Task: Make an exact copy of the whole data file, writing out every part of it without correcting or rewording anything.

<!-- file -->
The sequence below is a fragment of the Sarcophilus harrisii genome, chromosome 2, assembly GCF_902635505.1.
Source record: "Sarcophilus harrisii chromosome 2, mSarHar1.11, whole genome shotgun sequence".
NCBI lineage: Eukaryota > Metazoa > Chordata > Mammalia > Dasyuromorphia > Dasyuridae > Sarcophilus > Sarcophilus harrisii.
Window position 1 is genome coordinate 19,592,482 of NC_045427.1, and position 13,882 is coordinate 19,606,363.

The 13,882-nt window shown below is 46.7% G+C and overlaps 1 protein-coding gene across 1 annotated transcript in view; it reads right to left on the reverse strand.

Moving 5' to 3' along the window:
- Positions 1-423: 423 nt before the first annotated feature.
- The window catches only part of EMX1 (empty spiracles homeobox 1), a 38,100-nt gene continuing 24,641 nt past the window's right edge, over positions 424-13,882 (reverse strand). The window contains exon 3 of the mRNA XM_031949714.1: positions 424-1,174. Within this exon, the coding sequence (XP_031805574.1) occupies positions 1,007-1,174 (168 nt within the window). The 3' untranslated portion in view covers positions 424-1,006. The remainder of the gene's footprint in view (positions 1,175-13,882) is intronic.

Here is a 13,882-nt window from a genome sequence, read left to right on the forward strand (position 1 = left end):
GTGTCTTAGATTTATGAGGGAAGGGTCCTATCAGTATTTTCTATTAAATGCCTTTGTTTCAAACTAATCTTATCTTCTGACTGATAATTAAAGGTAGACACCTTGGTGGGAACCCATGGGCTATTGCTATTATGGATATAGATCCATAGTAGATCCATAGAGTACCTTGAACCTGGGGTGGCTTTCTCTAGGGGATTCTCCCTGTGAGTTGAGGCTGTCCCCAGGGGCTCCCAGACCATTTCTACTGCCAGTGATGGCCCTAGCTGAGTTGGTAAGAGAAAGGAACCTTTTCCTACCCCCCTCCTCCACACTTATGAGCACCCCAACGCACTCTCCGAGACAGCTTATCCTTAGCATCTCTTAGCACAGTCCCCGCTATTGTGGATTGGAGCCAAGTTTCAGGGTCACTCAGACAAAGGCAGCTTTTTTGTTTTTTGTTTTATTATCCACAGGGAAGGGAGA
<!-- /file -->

The sequence below is a fragment of the Sarcophilus harrisii genome, chromosome 2, assembly GCF_902635505.1.
Source record: "Sarcophilus harrisii chromosome 2, mSarHar1.11, whole genome shotgun sequence".
NCBI lineage: Eukaryota > Metazoa > Chordata > Mammalia > Dasyuromorphia > Dasyuridae > Sarcophilus > Sarcophilus harrisii.
Window position 1 is genome coordinate 19,592,482 of NC_045427.1, and position 13,882 is coordinate 19,606,363.

The 13,882-nt window shown below is 46.7% G+C and overlaps 1 protein-coding gene across 1 annotated transcript in view; it reads right to left on the reverse strand.

Moving 5' to 3' along the window:
- Positions 1-423: 423 nt before the first annotated feature.
- The window catches only part of EMX1 (empty spiracles homeobox 1), a 38,100-nt gene continuing 24,641 nt past the window's right edge, over positions 424-13,882 (reverse strand). The window contains exon 3 of the mRNA XM_031949714.1: positions 424-1,174. Within this exon, the coding sequence (XP_031805574.1) occupies positions 1,007-1,174 (168 nt within the window). The 3' untranslated portion in view covers positions 424-1,006. The remainder of the gene's footprint in view (positions 1,175-13,882) is intronic.

Here is a 13,882-nt window from a genome sequence, read left to right on the forward strand (position 1 = left end):
GTGTCTTAGATTTATGAGGGAAGGGTCCTATCAGTATTTTCTATTAAATGCCTTTGTTTCAAACTAATCTTATCTTCTGACTGATAATTAAAGGTAGACACCTTGGTGGGAACCCATGGGCTATTGCTATTATGGATATAGATCCATAGTAGATCCATAGAGTACCTTGAACCTGGGGTGGCTTTCTCTAGGGGATTCTCCCTGTGAGTTGAGGCTGTCCCCAGGGGCTCCCAGACCATTTCTACTGCCAGTGATGGCCCTAGCTGAGTTGGTAAGAGAAAGGAACCTTTTCCTACCCCCCTCCTCCACACTTATGAGCACCCCAACGCACTCTCCGAGACAGCTTATCCTTAGCATCTCTTAGCACAGTCCCCGCTATTGTGGATTGGAGCCAAGTTTCAGGGTCACTCAGACAAAGGCAGCTTTTTTGTTTTTTGTTTTATTATCCACAGGGAAGGGAGA